• Groupe canadien de recherche en soins intensifs
    Le Groupe canadien de recherche en soins intensifs (CCCTG) est un groupe collaboratif voué à la poursuite de l’excellence et à l’avancement de la recherche en soins intensifs au Canada.
  • Groupe canadien de recherche en soins intensifs
    Plus de 30 programmes de recherche sont en cours au CCCTG et plus de 100 articles évalués par les pairs ont été publiés, toujours avec répercussions directes sur la pratique clinique en soins intensifs.
  • Groupe canadien de recherche en soins intensifs
    Le Groupe canadien de recherche en soins intensifs (CCCTG) est un organisme national de plus 300 membres intéressés à la recherche sur la prise en charge des patients gravement malades.
  • Groupe canadien de recherche en soins intensifs
    Le soutien du CCCTG indique son engagement formel à s’assurer que la recherche sera entreprise avec rigueur et éthique et communiquée en temps opportun, de manière efficace.
Coordonnées

Institution

Sunnybrook Health Sciences Centre

City

Toronto

Contacter ce membre

Rob Fowler

Rob Fowler is an Associate Professor of Medicine at the University of Toronto, an internist and intensivist, and Director of Research for the Department of Critical Care Medicine and the Department of Medicine at Sunnybrook Health Sciences Centre.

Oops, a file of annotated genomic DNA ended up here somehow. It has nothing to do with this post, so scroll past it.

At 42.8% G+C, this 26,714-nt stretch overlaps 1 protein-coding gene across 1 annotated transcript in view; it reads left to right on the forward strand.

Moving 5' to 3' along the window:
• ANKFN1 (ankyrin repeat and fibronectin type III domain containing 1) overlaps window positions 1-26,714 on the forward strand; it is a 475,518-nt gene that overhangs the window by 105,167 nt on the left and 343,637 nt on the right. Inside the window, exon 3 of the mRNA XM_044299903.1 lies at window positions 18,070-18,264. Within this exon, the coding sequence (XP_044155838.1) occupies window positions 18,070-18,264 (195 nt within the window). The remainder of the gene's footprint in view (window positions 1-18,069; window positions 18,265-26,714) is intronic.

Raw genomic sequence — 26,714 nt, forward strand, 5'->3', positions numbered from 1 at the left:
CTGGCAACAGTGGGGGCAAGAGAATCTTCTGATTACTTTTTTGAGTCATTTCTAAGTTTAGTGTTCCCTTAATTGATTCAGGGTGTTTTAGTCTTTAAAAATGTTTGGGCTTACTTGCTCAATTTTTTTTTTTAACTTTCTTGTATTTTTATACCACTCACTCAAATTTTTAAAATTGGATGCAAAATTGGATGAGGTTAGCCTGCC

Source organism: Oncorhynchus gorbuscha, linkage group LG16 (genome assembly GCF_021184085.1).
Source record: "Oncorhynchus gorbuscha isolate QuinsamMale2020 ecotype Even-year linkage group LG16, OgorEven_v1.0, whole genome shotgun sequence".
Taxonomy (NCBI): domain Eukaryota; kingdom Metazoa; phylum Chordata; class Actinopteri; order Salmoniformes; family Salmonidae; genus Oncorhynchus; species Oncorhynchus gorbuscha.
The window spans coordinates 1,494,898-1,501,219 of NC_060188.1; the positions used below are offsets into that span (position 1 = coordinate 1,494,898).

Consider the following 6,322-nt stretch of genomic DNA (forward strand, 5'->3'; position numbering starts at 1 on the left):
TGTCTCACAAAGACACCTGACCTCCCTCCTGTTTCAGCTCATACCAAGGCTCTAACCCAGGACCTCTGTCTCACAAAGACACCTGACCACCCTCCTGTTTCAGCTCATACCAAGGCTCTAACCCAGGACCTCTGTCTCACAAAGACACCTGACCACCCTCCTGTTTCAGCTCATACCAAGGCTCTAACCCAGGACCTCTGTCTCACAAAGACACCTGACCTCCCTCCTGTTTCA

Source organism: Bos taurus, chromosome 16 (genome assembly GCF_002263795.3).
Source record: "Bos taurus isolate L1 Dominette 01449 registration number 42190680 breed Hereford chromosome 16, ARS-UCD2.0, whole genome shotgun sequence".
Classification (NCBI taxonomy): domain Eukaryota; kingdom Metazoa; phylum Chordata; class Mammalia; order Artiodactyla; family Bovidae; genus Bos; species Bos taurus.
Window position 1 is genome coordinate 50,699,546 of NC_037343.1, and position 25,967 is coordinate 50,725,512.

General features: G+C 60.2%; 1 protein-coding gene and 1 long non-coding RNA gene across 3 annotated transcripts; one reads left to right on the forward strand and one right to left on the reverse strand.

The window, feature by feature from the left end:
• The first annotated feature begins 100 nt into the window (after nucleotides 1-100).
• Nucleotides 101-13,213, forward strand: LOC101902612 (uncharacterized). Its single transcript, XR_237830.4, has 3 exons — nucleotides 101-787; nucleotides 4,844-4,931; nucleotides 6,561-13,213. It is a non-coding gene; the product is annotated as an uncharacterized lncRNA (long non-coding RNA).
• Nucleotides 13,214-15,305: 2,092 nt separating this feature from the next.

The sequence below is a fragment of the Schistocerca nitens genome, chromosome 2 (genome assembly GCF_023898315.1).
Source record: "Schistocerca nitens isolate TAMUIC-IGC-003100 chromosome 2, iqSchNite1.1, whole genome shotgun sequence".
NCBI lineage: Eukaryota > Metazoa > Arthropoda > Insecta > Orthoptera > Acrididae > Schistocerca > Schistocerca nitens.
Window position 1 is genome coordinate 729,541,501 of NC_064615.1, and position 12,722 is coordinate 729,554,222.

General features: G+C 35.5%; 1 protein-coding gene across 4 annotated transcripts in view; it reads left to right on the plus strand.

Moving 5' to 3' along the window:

Rob Fowler received his medical degree at McGill University, his residency training at the University of Toronto, and completed a critical care fellowship and Master of Science degree at Stanford University. He is a past Clinician-Scientist of the Ontario Ministry of Health and Long-term Care and a current Clinician-Scientist of the Heart and Stroke Foundation.

Rob’s academic interests include the access and outcomes of care for critically ill patients, with a particular interest on end-of-life care. He was the critical care lead for the American Thoracic Society statement on the Association between Health Insurance Status and Access, Care Delivery, and Outcomes for Patients Who Are Critically Ill; has investigated differential use of critical care resources according to gender and age; and, has highlighted how selective patient inclusion in clinical trials leads to deceased generalizability of all our research findings. During the 2003 SARS epidemic, he helped provide the first descriptions of critically ill patients and modes of disease transmission. More recently, working with colleagues throughout North America, Asia, Europe and Australia, Rob helped international research programs to study clinical characteristics, treatments and outcomes of patients with H1N1-related critical illness. Rob has previously examined costs of caring for the critically ill and is the lead investigator of a multi-country economic evaluation of venous thromboembolism prevention in the ICU.